In Part 1 I talked about the Public Fish Market building by the Miami River and how it got my wife and I thinking of a possible new Miami Public Market. In Part 2, I share that daydream with you. I should tell developers that if you use any of these ideas, I fully expect to be compensated!
A new Miami Public Market space centered around the old Public Fish Market, only seconds from Downtown Miami, in the middle of this historic neighborhood. The old fish market building restored, it now serves as a welcoming area to the new market, showcasing an information kiosk and visitor’s center, a short visual history of the Miami River and the public fish market, and selling branded Miami Public Market merchandise, all this alongside space for other Miami entities to promote themselves to locals and tourists alike: Bike Miami, Miami River Commission, local galleries and festivals, etc.
Across the street and down NW N River Dr. there are three areas for the new buildings of the Miami Public Market. Across the old fish market/Visitor Center, Market Area 1 sits in a small island surrounded by SW 1st Street. The new building constructed here, perhaps a two-story structure, would be the new fish market building, housing vendors selling fresh fish and seafood, highlighting local and seasonal options when available, frozen as a second option to carry the vendors through the lean times. Ideally caught by local fishermen and brought to the market via the Miami River, the merchandise is unloaded at the landing right next to the Visitor Center.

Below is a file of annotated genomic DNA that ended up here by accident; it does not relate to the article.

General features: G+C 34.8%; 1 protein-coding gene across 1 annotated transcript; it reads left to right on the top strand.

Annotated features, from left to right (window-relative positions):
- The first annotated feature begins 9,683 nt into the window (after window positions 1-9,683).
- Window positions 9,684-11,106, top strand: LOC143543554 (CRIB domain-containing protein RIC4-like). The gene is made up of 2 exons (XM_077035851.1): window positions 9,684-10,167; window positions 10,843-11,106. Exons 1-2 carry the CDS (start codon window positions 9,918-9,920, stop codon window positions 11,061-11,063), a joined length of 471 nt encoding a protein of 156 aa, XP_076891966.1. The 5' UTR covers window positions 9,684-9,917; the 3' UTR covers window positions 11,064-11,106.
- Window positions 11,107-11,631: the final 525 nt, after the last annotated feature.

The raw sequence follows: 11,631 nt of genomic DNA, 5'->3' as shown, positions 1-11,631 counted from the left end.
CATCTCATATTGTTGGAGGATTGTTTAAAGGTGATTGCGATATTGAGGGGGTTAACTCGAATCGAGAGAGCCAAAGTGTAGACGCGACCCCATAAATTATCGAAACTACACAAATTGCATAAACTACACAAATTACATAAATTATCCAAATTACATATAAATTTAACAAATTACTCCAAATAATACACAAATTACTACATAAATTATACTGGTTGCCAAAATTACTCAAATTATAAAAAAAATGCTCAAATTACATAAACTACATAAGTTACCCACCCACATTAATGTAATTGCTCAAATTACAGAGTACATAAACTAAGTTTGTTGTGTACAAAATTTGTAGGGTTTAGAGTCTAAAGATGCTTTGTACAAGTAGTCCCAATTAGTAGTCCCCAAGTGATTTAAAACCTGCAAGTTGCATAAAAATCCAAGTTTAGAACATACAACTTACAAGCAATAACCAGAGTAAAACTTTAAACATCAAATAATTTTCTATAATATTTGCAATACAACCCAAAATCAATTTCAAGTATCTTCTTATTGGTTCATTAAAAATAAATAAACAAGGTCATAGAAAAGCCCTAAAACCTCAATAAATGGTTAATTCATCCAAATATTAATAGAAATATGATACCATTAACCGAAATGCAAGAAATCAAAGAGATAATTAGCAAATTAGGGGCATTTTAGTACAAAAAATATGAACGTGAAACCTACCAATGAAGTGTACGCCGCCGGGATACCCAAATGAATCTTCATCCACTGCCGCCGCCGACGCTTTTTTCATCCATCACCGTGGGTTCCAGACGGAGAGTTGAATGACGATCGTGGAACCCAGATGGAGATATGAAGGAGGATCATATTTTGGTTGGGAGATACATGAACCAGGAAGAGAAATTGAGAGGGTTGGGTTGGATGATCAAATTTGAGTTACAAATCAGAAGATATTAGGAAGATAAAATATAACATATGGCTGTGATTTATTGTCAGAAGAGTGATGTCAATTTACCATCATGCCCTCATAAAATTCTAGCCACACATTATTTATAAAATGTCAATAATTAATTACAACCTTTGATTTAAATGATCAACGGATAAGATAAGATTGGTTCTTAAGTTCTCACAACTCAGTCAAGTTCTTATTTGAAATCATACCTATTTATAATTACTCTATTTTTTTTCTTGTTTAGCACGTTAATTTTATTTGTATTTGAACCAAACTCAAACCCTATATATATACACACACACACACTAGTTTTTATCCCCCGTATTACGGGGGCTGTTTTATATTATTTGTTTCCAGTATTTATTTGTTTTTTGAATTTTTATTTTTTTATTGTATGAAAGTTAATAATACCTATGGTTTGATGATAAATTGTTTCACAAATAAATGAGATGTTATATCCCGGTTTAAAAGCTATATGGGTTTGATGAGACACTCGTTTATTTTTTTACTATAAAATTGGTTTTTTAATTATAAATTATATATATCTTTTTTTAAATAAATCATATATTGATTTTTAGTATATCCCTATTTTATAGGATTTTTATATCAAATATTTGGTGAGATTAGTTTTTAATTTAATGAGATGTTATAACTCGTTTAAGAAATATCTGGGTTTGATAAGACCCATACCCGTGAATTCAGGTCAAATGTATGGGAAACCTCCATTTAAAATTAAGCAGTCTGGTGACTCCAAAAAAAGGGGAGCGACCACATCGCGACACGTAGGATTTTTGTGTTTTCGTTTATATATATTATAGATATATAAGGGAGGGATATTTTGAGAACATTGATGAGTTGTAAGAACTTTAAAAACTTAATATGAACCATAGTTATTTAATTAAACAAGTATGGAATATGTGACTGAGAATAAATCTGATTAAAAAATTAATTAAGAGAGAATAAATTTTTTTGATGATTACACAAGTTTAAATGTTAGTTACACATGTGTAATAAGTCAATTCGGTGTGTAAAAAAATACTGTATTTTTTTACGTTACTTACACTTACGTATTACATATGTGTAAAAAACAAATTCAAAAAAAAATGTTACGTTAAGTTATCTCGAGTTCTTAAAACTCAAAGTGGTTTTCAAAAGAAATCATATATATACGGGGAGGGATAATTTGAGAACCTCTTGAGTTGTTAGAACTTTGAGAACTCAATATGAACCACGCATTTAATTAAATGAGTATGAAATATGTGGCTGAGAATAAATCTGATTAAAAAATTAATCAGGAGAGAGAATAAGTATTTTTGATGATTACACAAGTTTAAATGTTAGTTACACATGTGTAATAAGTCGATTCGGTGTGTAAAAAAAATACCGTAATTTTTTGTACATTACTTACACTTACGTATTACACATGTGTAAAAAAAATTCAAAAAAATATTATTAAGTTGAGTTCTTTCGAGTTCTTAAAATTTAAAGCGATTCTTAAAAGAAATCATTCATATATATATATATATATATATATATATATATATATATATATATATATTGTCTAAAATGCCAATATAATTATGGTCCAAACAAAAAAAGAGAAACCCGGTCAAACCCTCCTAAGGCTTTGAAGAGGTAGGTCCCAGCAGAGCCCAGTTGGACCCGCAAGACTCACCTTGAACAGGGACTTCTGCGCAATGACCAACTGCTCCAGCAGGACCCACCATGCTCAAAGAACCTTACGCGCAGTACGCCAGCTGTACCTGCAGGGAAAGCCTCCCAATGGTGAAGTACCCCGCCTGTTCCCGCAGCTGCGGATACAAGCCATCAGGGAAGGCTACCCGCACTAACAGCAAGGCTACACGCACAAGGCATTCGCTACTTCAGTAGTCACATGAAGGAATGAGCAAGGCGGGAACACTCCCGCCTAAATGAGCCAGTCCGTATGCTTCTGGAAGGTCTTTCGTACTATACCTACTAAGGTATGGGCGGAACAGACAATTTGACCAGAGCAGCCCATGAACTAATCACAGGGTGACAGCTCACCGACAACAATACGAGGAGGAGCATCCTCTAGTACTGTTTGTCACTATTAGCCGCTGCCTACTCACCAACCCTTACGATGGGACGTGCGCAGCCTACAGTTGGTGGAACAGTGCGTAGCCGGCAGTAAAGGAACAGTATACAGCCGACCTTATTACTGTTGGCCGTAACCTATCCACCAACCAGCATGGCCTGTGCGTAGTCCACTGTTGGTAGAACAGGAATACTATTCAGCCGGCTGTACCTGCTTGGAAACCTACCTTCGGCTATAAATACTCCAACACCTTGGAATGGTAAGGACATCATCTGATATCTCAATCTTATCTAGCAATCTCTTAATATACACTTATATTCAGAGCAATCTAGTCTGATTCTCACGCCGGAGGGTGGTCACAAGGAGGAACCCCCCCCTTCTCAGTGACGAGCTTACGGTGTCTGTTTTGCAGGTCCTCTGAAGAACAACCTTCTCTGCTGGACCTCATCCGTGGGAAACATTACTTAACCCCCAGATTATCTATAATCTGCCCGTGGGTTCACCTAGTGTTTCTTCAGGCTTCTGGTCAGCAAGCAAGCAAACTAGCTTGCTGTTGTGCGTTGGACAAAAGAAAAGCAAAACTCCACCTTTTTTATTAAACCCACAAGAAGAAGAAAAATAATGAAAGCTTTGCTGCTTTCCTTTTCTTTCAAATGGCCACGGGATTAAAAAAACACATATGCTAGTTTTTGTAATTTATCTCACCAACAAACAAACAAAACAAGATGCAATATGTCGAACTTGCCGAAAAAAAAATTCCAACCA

Take a short walk down N River Dr. and on the other side of the SW 1st St. overpass, on the narrow strip that is Market Area 2, envision a canopied open air bazaar for local artists. It would be two rows of tables with enough space in between them for foot traffic to flow in both directions, the canopies allowing the breeze to flow through yet keeping the harsh sun or the rain out. Table space would be available to artisans for a very cheap fee, offset by private funding, grants or as unobtrusive advertising as possible; a membership fee might be another way to go on this. The idea is to give local artists a prime space outlet to sell their wares for as nominal a fee as it can be managed. In this way we nurture the local art scene and draw foot traffic, especially the touristy type. (Did I mention I’d want non-stop shuttle service to/from the Port of Miami?)
Across the street, on the other side of SW 2nd St, is Market Area 3, the location for the multi-story (at least three) main building of the new Miami Public Market. Here are housed the produce vendors, especially the local farmers and CSAs, which would receive an incentive for their presence, selling fresh and seasonal fruits and veggies. Include here (perhaps in a different floor) space for meat vendors selling non-mass-farmed (and ideally grass-fed) meats. Rounding out the selection would be locally-made foods, such as honey or jams or whatever as long as they are local and do not need to be cooked on-premise, as well as flower vendors.
I’d open up some space for non-local vendors as well, but my main objective would be to get as much support going for local farms as possible (I roughly define “local” as being within a 250-mile radius, but considering our particular geography in Florida, I’d be happy to include the entire state, giving us the widest variety possible). I know this may sound a bit punctilious, but I cannot stress enough how important promoting and supporting local farmers is to the mission of the Miami Public Market.
You might’ve been wondering about parking space for all the visitors the market would get. The wonderful thing is that, the parking space is already there. Wisely using the space under I-95, there are a number of large parking lots, currently closed for the most part (frankly, in 14+ years in the city I have never seen them used, though I’m not a constant presence Downtown by any stretch of the imagination).